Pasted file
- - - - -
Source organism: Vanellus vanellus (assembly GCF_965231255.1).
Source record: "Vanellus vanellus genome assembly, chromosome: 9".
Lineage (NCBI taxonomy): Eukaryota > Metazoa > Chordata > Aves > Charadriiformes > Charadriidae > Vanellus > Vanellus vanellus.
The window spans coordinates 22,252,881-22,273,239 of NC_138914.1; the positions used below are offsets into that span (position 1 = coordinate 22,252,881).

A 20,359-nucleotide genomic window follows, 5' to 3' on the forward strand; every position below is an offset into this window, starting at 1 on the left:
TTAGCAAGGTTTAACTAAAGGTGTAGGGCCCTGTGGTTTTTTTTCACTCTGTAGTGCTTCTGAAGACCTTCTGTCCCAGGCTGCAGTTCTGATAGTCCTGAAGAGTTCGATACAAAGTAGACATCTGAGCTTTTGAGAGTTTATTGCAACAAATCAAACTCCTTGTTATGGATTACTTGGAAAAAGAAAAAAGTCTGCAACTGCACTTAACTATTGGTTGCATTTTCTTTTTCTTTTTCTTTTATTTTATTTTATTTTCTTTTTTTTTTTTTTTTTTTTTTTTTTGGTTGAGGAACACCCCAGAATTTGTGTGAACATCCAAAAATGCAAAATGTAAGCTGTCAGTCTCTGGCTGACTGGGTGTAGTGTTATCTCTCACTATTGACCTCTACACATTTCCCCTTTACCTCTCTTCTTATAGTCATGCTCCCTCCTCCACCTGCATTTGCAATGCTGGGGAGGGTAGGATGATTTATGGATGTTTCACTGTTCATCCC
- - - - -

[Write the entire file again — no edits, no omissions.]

Source organism: Vanellus vanellus (assembly GCF_965231255.1).
Source record: "Vanellus vanellus genome assembly, chromosome: 9".
Lineage (NCBI taxonomy): Eukaryota > Metazoa > Chordata > Aves > Charadriiformes > Charadriidae > Vanellus > Vanellus vanellus.
The window spans coordinates 22,252,881-22,273,239 of NC_138914.1; the positions used below are offsets into that span (position 1 = coordinate 22,252,881).

A 20,359-nucleotide genomic window follows, 5' to 3' on the forward strand; every position below is an offset into this window, starting at 1 on the left:
TTAGCAAGGTTTAACTAAAGGTGTAGGGCCCTGTGGTTTTTTTTCACTCTGTAGTGCTTCTGAAGACCTTCTGTCCCAGGCTGCAGTTCTGATAGTCCTGAAGAGTTCGATACAAAGTAGACATCTGAGCTTTTGAGAGTTTATTGCAACAAATCAAACTCCTTGTTATGGATTACTTGGAAAAAGAAAAAAGTCTGCAACTGCACTTAACTATTGGTTGCATTTTCTTTTTCTTTTTCTTTTATTTTATTTTATTTTCTTTTTTTTTTTTTTTTTTTTTTTTTTGGTTGAGGAACACCCCAGAATTTGTGTGAACATCCAAAAATGCAAAATGTAAGCTGTCAGTCTCTGGCTGACTGGGTGTAGTGTTATCTCTCACTATTGACCTCTACACATTTCCCCTTTACCTCTCTTCTTATAGTCATGCTCCCTCCTCCACCTGCATTTGCAATGCTGGGGAGGGTAGGATGATTTATGGATGTTTCACTGTTCATCCC